Federal policies promoting the manufacture and purchase of electric vehicles will cost about $7.5 billion through 2019. And the federal tax credits for electric vehicles will have little to no effect on reducing gasoline use or greenhouse gas emissions in the next several years.
A new report, “Effects of Federal Tax Credits for the Purchase of Electric Vehicles,” from the non-partisan Congressional Budget Office (CBO) examines the issue in great detail. The CBO also published what is essentially an executive summary, “Effects of Federal Tax Credits for the Purchase of Electric Vehicles,” and this even shorter blog story: “CBO Releases a Study on the Effects of Federal Tax Credits for the Purchase of Electric Vehicles.”
The CBO notes that a tax credit for purchasing an electric vehicle (EVs) is the primary federal policy. Encouraging and expanding the adoption of EVs should result in decreasing oil consumption and greenhouse gas emissions.
Some other nuggets from the report:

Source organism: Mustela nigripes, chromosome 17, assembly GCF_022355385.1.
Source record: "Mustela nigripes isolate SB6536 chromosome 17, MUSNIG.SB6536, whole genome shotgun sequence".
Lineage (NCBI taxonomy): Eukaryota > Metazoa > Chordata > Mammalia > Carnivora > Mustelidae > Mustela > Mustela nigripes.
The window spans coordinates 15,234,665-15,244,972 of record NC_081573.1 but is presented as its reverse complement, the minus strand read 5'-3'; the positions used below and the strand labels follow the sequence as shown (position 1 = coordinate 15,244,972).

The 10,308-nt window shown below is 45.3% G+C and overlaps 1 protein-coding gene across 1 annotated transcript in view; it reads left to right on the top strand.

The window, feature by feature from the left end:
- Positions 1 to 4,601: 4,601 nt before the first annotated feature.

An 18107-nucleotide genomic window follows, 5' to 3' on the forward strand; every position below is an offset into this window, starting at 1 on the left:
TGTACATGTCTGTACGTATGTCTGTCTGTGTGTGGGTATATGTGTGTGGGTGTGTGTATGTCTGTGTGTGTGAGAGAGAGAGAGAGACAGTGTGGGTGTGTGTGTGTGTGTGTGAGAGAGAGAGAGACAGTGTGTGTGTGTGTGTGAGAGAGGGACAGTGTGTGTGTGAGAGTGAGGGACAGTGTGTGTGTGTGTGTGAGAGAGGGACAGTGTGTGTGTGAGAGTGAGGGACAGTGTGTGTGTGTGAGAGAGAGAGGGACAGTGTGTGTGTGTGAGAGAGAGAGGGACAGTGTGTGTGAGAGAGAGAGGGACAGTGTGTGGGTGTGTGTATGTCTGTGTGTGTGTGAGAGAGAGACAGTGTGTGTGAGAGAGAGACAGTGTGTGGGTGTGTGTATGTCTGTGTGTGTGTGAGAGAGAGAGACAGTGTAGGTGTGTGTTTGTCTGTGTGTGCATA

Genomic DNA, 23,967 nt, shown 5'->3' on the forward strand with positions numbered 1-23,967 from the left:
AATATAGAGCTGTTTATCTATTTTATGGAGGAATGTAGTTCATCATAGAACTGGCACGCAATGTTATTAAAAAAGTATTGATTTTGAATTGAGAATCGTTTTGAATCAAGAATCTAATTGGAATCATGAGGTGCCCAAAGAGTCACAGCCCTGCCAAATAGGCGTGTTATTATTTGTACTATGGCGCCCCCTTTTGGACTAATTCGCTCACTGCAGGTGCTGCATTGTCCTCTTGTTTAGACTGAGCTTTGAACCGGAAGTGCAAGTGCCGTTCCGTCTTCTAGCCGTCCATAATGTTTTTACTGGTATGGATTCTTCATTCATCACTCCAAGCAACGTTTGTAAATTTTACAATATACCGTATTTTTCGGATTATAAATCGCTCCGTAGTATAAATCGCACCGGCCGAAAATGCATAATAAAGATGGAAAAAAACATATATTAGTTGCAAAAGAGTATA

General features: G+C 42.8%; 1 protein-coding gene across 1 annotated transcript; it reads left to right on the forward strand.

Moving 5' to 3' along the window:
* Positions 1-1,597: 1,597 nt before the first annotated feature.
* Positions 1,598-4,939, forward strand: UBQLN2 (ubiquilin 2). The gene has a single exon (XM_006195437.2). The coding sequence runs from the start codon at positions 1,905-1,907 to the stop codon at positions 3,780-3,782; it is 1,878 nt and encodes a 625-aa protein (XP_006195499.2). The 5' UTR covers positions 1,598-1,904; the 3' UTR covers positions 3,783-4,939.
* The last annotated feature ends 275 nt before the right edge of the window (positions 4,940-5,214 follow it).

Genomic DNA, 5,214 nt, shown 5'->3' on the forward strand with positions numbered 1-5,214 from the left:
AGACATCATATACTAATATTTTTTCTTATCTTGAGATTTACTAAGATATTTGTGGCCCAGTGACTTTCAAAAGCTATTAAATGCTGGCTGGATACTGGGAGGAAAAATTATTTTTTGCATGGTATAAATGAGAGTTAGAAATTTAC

- at current vehicle and energy prices, the lifetime costs to consumers of an electric vehicle are generally higher than those of a conventional vehicle or traditional hybrid vehicle of similar size and performance, even with the tax credits
- 30 percent of current and future sales of electric vehicles will be attributable to the tax credits, and 70 percent would have occurred even without the credits
- the credits also have the indirect effect of boosting sales of high-fuel economy conventional vehicles and traditional hybrids, by encouraging sellers of such vehicles to lower their prices to better compete with electric vehicles.
The report is full of assumptions, and I’m looking forward to some of the EV industry folks reviewing the report and providing their view. There are some issues that may be judged as important policy goals, such as reducing dependence on foreign oil, which are hard to quantify in dollars.
Federal tax credits help, but it seems pretty clear that the price of EVs will have to drop quite a bit before adoption becomes more widespread. Range anxiety (having the battery die when far from a charging station) is an issue that can be more readily overcome, compared to the cost issue.
The Washington Post’s Brad Plummer has a good analysis.